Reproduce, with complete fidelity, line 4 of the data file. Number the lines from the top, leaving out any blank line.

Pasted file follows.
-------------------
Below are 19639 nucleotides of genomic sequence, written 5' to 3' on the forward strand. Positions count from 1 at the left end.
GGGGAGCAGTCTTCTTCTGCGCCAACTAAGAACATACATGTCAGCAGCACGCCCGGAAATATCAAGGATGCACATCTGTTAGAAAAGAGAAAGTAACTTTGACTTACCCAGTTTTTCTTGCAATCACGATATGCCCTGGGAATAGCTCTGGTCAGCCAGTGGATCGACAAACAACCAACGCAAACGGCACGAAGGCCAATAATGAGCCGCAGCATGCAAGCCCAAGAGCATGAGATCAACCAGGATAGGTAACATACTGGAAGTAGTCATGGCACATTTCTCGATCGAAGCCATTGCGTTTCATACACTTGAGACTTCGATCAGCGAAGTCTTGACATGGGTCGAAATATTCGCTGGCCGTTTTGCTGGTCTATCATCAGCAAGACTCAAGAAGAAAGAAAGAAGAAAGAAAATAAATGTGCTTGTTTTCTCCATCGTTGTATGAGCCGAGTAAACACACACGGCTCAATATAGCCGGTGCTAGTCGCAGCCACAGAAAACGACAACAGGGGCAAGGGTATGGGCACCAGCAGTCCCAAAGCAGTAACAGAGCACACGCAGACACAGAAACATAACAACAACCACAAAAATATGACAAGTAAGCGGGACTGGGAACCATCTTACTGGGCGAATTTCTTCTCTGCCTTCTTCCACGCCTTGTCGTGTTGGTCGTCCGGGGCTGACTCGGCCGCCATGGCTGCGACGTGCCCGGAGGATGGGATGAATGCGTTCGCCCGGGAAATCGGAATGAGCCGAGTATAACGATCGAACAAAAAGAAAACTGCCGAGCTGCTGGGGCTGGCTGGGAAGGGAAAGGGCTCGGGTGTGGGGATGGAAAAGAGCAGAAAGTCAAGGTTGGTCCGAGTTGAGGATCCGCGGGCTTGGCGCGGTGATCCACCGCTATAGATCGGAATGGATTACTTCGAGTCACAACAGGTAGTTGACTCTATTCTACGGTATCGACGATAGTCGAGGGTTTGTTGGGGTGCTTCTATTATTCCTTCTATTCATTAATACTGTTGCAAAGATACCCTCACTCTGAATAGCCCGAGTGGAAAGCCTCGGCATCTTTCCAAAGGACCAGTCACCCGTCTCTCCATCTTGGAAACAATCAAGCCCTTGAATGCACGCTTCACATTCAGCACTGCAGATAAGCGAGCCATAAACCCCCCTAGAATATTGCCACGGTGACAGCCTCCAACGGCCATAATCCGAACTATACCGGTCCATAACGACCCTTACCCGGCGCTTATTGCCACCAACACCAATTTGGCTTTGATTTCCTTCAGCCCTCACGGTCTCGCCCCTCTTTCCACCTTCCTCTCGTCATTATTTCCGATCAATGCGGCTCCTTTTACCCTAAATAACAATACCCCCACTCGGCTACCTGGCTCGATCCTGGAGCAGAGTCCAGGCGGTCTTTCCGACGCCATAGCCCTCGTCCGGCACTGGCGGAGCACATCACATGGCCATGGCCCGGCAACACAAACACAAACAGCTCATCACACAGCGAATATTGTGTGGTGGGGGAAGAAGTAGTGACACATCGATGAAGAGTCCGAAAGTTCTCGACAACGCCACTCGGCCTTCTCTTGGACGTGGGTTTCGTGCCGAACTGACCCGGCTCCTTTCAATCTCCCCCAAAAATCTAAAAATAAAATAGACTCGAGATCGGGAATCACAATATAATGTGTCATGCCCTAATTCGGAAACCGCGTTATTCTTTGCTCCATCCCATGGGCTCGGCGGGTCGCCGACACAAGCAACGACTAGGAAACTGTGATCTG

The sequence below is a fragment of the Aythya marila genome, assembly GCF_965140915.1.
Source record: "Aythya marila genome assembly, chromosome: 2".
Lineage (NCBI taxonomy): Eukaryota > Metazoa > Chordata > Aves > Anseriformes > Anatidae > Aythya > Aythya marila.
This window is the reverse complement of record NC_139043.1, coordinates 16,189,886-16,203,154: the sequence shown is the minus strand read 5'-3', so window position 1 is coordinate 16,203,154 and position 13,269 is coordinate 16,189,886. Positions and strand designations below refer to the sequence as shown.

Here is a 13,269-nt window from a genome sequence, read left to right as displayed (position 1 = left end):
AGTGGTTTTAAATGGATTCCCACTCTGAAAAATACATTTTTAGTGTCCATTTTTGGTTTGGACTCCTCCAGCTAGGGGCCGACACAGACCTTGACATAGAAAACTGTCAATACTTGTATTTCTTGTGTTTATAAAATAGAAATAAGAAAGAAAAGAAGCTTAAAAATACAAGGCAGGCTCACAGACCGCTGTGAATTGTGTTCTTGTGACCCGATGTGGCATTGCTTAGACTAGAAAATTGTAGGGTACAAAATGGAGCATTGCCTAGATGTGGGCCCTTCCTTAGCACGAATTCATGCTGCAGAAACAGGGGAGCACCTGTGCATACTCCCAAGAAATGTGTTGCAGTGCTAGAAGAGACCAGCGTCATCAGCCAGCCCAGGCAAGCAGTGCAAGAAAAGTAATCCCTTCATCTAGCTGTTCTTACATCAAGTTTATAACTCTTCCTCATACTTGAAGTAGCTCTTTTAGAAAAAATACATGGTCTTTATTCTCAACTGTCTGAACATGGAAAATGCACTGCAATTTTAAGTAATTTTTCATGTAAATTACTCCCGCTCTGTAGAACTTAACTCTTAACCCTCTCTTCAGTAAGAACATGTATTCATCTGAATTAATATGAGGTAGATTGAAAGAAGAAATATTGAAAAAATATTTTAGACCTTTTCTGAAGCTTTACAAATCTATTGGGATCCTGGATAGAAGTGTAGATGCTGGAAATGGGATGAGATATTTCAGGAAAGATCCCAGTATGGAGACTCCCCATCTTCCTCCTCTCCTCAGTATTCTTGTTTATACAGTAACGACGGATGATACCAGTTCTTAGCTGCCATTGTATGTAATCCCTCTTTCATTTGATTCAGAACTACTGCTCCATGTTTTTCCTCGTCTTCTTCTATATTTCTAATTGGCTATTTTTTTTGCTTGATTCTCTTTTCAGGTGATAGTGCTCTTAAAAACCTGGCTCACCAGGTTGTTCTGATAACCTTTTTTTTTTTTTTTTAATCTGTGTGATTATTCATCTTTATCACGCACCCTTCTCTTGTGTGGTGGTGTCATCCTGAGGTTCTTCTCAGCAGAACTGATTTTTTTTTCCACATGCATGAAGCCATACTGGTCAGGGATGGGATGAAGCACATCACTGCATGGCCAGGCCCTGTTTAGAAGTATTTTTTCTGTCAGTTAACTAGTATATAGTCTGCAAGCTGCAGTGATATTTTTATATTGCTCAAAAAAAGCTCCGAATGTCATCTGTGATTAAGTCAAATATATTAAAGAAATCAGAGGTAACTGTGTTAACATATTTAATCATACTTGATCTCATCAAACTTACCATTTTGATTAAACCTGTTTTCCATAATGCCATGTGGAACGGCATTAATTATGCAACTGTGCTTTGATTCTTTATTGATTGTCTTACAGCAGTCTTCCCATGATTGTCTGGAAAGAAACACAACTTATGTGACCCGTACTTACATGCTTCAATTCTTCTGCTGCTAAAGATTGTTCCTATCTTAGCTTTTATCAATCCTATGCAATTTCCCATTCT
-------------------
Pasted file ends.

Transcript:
Source record: "Aythya marila genome assembly, chromosome: 2".